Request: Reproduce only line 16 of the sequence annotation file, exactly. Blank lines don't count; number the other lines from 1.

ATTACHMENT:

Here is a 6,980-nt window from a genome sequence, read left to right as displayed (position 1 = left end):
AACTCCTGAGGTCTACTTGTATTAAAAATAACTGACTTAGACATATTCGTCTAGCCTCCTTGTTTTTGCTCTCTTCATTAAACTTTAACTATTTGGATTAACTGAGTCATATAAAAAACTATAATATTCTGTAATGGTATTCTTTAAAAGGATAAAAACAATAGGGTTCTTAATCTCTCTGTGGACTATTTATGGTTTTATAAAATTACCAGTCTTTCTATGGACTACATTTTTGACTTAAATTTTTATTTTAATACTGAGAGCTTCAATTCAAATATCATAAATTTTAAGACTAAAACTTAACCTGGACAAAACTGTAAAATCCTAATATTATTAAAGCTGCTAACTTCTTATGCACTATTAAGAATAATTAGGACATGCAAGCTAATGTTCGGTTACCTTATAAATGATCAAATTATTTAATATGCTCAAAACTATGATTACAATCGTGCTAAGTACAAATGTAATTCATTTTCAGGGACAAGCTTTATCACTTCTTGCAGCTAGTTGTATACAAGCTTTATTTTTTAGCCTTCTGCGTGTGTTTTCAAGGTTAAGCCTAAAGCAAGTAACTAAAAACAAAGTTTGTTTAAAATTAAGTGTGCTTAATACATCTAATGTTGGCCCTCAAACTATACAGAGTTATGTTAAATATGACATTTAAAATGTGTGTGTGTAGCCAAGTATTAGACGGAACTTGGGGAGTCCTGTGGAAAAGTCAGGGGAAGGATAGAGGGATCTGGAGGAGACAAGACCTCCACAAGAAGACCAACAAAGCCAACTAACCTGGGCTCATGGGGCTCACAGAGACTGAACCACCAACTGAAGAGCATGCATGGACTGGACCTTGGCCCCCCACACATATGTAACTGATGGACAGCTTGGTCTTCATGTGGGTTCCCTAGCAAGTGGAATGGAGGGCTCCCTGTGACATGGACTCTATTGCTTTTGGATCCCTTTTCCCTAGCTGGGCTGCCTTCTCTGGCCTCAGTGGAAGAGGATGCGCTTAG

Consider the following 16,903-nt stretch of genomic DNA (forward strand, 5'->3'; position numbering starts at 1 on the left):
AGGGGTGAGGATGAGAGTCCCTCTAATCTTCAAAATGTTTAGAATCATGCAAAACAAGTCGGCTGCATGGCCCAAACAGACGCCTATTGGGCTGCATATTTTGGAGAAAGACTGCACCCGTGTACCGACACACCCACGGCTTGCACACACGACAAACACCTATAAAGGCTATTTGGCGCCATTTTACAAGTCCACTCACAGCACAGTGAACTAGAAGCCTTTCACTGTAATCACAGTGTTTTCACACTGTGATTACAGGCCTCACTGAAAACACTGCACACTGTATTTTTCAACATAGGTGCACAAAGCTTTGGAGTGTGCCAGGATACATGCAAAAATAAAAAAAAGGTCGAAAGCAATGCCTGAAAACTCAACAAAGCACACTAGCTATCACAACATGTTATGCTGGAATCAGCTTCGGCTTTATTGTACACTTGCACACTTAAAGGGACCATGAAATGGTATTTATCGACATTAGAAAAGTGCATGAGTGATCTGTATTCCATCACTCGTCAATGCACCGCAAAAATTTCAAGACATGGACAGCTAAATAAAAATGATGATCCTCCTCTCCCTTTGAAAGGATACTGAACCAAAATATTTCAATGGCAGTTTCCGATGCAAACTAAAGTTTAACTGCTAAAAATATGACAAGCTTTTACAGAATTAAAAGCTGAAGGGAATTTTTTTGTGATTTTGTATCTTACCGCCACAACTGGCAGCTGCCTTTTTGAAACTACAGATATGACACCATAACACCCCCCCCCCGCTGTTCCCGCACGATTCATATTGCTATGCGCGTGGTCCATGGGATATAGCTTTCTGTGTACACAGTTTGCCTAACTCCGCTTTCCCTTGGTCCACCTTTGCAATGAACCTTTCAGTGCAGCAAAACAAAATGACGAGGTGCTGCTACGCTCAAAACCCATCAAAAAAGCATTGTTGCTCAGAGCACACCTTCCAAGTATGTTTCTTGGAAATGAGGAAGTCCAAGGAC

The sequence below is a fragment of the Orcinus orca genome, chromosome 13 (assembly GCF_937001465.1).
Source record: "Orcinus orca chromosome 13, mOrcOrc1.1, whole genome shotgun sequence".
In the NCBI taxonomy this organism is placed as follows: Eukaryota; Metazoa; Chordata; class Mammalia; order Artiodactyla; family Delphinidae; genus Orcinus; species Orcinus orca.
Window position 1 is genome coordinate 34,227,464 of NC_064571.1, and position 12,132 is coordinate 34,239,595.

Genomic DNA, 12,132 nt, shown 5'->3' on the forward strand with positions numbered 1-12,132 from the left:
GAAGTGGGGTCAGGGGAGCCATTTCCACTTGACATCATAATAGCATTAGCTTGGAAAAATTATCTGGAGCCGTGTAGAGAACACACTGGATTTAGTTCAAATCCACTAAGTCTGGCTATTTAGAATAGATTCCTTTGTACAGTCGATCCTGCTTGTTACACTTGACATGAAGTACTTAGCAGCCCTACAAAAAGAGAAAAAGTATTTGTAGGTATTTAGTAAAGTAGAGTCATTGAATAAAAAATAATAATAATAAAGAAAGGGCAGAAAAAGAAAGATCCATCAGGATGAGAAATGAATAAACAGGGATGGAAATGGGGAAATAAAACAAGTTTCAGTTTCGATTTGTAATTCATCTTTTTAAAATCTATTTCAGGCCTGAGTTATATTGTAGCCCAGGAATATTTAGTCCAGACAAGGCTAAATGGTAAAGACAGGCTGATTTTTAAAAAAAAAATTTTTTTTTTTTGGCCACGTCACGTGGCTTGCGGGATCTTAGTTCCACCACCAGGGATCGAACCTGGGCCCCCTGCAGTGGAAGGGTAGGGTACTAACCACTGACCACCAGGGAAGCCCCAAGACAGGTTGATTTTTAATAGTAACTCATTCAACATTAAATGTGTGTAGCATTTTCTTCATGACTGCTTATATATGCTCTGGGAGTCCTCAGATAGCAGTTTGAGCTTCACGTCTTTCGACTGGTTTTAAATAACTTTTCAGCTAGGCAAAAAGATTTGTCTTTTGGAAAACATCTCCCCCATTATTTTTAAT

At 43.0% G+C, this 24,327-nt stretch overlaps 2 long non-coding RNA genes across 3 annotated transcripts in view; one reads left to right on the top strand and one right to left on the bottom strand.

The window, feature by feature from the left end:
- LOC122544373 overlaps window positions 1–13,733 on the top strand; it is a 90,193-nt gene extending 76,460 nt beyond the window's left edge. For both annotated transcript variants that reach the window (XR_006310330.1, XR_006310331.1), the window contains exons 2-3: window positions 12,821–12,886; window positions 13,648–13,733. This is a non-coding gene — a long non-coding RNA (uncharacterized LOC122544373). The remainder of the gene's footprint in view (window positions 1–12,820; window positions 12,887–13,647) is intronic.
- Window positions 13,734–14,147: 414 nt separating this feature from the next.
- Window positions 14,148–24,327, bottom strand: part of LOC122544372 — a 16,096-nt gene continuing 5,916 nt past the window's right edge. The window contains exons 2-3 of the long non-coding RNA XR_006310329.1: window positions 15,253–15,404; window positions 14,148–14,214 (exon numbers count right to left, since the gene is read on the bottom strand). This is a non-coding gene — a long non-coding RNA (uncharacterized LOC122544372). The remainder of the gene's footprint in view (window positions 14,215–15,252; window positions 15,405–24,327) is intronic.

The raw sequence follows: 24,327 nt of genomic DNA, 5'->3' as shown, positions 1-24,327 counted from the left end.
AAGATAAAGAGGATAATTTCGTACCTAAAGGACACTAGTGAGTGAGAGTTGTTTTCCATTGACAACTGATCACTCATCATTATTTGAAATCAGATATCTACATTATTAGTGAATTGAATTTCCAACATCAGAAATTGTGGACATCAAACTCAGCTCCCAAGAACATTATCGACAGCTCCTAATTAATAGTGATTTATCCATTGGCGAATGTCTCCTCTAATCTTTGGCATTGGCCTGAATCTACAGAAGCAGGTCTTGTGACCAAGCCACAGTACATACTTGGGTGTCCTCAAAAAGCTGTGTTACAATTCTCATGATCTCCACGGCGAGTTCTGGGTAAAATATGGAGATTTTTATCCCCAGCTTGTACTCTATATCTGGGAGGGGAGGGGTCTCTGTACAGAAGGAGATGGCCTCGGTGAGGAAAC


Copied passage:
The raw sequence follows: 24,327 nt of genomic DNA, 5'->3' as shown, positions 1-24,327 counted from the left end.